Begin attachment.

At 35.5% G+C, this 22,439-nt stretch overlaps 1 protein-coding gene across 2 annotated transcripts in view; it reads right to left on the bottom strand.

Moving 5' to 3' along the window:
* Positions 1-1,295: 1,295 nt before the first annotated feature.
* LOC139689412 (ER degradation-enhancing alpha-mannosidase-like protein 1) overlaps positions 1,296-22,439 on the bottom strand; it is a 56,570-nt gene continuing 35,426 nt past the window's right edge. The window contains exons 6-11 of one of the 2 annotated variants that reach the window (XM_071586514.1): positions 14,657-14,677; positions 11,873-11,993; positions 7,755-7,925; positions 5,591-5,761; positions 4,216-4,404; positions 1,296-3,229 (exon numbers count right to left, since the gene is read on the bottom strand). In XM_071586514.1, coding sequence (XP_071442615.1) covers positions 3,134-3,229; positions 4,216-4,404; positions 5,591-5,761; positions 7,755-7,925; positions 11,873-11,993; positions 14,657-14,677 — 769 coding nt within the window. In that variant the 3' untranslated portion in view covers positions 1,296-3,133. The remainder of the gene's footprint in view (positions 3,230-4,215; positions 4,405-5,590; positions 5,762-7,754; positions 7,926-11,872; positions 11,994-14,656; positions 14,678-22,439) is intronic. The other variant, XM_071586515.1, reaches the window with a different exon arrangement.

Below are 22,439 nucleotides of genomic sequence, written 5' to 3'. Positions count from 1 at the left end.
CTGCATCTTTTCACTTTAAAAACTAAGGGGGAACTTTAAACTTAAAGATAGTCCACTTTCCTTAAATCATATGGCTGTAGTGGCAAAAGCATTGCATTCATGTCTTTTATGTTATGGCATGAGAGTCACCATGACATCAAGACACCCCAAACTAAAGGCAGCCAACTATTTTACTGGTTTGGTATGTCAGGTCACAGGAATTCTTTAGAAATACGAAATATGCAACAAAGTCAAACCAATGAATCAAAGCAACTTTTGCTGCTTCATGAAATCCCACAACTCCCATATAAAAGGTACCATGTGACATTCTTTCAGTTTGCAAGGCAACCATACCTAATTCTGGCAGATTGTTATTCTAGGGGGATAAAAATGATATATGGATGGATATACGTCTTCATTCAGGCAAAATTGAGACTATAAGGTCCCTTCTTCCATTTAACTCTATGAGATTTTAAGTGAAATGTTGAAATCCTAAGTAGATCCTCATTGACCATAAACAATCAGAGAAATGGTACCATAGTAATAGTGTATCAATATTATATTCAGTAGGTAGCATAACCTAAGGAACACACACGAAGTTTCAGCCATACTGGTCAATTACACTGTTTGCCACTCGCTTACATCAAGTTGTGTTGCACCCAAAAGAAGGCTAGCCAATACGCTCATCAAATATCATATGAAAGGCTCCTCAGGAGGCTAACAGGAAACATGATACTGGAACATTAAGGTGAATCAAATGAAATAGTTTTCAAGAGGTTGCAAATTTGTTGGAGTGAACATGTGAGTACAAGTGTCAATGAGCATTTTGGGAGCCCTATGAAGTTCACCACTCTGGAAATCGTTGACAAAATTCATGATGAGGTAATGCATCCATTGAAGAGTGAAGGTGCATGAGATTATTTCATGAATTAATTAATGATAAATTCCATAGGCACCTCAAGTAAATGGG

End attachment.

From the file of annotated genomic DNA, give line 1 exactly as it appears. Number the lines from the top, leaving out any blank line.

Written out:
At 35.5% G+C, this 22,439-nt stretch overlaps 1 protein-coding gene across 2 annotated transcripts in view; it reads right to left on the bottom strand.